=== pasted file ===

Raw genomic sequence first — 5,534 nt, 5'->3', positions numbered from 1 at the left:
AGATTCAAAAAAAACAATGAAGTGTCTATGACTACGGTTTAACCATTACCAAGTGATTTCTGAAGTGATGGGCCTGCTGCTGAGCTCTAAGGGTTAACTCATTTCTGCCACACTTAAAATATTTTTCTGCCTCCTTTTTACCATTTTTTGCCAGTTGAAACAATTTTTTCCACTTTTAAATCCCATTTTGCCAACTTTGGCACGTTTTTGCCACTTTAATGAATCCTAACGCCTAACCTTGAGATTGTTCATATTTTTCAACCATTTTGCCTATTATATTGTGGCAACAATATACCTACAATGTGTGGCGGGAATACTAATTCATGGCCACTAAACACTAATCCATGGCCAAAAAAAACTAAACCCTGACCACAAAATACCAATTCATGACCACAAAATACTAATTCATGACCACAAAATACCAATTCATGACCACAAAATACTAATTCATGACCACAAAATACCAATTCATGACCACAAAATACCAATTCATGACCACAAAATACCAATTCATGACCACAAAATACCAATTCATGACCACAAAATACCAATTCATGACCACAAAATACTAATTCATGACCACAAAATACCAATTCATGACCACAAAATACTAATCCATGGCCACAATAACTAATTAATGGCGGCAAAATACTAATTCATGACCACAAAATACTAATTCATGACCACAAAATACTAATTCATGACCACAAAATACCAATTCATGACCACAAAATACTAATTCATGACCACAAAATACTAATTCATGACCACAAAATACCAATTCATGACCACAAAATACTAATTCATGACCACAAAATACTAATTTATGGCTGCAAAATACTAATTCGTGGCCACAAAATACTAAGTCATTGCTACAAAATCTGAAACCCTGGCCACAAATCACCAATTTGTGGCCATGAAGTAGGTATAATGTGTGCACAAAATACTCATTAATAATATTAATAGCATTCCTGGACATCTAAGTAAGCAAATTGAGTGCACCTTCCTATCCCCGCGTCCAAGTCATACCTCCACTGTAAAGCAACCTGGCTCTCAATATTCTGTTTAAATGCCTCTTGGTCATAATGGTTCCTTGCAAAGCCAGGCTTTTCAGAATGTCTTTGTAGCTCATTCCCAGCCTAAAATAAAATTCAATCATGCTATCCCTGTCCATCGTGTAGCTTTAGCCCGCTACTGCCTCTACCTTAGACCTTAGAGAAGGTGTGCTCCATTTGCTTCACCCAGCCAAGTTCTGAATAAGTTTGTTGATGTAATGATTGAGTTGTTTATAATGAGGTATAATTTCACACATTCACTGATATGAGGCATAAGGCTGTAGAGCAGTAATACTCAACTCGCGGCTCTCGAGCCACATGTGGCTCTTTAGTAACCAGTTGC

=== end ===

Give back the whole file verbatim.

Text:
Raw genomic sequence first — 5,534 nt, 5'->3', positions numbered from 1 at the left:
AGATTCAAAAAAAACAATGAAGTGTCTATGACTACGGTTTAACCATTACCAAGTGATTTCTGAAGTGATGGGCCTGCTGCTGAGCTCTAAGGGTTAACTCATTTCTGCCACACTTAAAATATTTTTCTGCCTCCTTTTTACCATTTTTTGCCAGTTGAAACAATTTTTTCCACTTTTAAATCCCATTTTGCCAACTTTGGCACGTTTTTGCCACTTTAATGAATCCTAACGCCTAACCTTGAGATTGTTCATATTTTTCAACCATTTTGCCTATTATATTGTGGCAACAATATACCTACAATGTGTGGCGGGAATACTAATTCATGGCCACTAAACACTAATCCATGGCCAAAAAAAACTAAACCCTGACCACAAAATACCAATTCATGACCACAAAATACTAATTCATGACCACAAAATACCAATTCATGACCACAAAATACTAATTCATGACCACAAAATACCAATTCATGACCACAAAATACCAATTCATGACCACAAAATACCAATTCATGACCACAAAATACCAATTCATGACCACAAAATACCAATTCATGACCACAAAATACTAATTCATGACCACAAAATACCAATTCATGACCACAAAATACTAATCCATGGCCACAATAACTAATTAATGGCGGCAAAATACTAATTCATGACCACAAAATACTAATTCATGACCACAAAATACTAATTCATGACCACAAAATACCAATTCATGACCACAAAATACTAATTCATGACCACAAAATACTAATTCATGACCACAAAATACCAATTCATGACCACAAAATACTAATTCATGACCACAAAATACTAATTTATGGCTGCAAAATACTAATTCGTGGCCACAAAATACTAAGTCATTGCTACAAAATCTGAAACCCTGGCCACAAATCACCAATTTGTGGCCATGAAGTAGGTATAATGTGTGCACAAAATACTCATTAATAATATTAATAGCATTCCTGGACATCTAAGTAAGCAAATTGAGTGCACCTTCCTATCCCCGCGTCCAAGTCATACCTCCACTGTAAAGCAACCTGGCTCTCAATATTCTGTTTAAATGCCTCTTGGTCATAATGGTTCCTTGCAAAGCCAGGCTTTTCAGAATGTCTTTGTAGCTCATTCCCAGCCTAAAATAAAATTCAATCATGCTATCCCTGTCCATCGTGTAGCTTTAGCCCGCTACTGCCTCTACCTTAGACCTTAGAGAAGGTGTGCTCCATTTGCTTCACCCAGCCAAGTTCTGAATAAGTTTGTTGATGTAATGATTGAGTTGTTTATAATGAGGTATAATTTCACACATTCACTGATATGAGGCATAAGGCTGTAGAGCAGTAATACTCAACTCGCGGCTCTCGAGCCACATGTGGCTCTTTAGTAACCAGTTGC